In an effort to promote active ownership in Danish companies, current restrictions on the duration and scope of proxies are maintained for proxies given to the board of directors (and the executive board) of a company, but relaxed for other proxies. Accordingly, a proxy issued to the board of directors (and the executive board) may only be valid for a twelve-month period and for a specific general meeting with an agenda known at the time the proxy is issued. Under the new Act, a proxy issued other than to the board of directors (and executive board) may be indefinite and general in nature.
Language used by the board of directors or the supervisory board
If a company's Articles of Association stipulate Swedish, Norwegian or English as the group's official language, meetings of the board of directors or the supervisory board may be conducted in such language without simultaneous translation into Danish, and directors or supervisory board members will not have the right to require documents in the official group language to be translated into Danish.
If a company's Articles of Association do not stipulate Swedish, Norwegian or English as the official group language, meetings of the board of directors or the supervisory board may only be conducted in a language other than Danish if simultaneous translation into Danish is provided upon request, and directors or supervisory board members will have the right to require documents in a foreign language to be translated into Danish.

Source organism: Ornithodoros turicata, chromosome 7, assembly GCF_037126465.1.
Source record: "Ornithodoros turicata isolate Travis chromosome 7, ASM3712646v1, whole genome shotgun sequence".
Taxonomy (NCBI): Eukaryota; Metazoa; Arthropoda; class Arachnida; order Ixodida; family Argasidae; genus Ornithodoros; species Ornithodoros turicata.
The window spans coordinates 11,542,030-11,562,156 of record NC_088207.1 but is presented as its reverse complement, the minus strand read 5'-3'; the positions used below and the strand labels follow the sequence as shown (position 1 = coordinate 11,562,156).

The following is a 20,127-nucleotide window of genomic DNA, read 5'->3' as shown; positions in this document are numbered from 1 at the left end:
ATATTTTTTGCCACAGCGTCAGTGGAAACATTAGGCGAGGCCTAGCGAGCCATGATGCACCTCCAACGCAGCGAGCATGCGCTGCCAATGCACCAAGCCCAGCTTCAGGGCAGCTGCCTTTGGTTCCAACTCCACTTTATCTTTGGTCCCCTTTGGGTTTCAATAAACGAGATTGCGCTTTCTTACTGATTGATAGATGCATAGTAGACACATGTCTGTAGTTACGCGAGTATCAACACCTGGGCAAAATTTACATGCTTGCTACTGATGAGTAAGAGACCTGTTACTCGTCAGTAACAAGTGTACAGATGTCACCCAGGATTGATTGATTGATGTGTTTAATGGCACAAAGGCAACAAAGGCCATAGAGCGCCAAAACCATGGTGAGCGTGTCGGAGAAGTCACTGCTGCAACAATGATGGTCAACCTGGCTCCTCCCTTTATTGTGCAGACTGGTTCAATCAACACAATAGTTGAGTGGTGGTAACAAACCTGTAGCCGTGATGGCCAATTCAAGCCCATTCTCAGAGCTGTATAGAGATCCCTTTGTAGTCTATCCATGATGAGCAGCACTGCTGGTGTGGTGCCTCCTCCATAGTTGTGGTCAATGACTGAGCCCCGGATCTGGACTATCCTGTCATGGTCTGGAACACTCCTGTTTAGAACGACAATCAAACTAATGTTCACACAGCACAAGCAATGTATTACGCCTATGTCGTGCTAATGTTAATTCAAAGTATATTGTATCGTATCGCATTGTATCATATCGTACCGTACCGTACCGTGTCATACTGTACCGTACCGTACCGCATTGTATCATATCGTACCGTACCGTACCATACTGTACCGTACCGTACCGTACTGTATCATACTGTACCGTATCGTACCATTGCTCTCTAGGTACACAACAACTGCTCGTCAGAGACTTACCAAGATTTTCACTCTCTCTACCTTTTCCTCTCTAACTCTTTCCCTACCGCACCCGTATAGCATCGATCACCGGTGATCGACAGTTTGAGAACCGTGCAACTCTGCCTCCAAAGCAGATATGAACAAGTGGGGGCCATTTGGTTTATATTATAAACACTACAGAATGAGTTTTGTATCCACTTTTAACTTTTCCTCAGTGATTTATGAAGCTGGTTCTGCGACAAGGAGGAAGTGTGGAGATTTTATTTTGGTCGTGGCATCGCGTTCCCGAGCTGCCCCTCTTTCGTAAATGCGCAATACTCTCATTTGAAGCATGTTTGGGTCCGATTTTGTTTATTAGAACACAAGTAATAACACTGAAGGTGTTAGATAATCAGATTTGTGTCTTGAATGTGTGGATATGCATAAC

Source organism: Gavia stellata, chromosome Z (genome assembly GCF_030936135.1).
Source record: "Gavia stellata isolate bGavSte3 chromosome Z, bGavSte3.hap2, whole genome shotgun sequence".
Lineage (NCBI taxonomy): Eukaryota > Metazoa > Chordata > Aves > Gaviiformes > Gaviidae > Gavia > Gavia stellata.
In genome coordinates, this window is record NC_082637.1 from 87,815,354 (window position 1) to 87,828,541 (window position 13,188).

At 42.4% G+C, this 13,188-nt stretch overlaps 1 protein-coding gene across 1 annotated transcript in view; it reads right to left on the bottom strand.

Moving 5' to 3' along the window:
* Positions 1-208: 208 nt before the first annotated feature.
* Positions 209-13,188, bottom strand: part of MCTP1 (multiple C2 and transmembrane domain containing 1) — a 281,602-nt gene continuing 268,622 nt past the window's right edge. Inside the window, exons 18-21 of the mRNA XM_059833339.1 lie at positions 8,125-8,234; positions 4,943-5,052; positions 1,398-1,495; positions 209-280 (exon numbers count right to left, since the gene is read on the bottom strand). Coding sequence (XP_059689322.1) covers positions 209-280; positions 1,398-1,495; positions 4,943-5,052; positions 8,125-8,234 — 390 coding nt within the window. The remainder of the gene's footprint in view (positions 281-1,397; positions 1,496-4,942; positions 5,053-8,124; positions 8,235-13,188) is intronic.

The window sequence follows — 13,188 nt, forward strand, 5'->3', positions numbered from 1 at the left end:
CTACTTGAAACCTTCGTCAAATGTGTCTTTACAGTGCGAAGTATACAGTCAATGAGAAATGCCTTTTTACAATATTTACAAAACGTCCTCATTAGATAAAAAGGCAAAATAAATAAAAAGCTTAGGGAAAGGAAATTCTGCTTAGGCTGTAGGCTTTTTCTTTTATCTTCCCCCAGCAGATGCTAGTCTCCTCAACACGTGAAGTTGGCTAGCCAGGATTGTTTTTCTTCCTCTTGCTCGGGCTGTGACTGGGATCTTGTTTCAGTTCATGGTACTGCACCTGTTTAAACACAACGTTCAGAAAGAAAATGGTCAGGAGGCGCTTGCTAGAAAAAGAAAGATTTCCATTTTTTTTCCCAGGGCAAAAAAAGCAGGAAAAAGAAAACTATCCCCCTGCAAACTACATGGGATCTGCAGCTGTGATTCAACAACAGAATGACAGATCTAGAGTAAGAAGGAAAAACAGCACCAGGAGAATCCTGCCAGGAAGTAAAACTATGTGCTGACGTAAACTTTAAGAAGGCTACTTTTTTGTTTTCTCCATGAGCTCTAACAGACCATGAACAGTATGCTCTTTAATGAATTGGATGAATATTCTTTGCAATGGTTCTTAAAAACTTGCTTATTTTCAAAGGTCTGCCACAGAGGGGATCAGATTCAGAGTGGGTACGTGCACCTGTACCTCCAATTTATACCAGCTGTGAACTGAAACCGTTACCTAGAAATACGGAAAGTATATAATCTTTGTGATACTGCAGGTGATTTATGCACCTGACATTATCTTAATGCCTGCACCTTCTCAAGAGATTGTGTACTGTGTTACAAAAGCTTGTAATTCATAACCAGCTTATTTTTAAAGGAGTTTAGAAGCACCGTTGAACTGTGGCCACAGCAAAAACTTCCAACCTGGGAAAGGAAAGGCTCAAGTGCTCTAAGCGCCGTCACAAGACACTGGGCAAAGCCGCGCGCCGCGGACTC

Language at general meetings
The new Danish Companies Act permits general meetings to be held in a language other than Danish. Thus, the general meeting may resolve by a simple majority of votes to conduct general meetings in Swedish, Norwegian or English without providing simultaneous translation into Danish to all the participating shareholders.
However, if the language being approved is another foreign language than Swedish, Norwegian or English, and simultaneous translation into Danish is not provided, such a resolution will require approval by nine-tenths of the votes cast as well as nine-tenths of the share capital represented at the general meeting.
Furthermore, it is expected that the Danish Commerce and Companies Agency will accept registration of corporate documents in Swedish, Norwegian or English.
The new Danish Companies Act settles an ongoing debate among Danish company lawyers by explicitly providing that shareholders' agreements have no binding effect on the company or the decisions passed by the shareholders at general meetings.
Consequently, many typical shareholders' agreement provisions may be more difficult to enforce. Consideration should be given to including certain shareholders' agreement provisions in the company's Articles of Association. However, Articles of Association are publicly available through the Danish Commerce and Company's website and confidentiality considerations may exclude this possibility.
In light of the limitation on the enforceability of shareholders' agreements described above, it will be important to consider consequences of a breach of shareholders' agreements.
The content of this article is intended to provide a general guide to the subject matter. Specialist advice should be sought about your specific circumstances.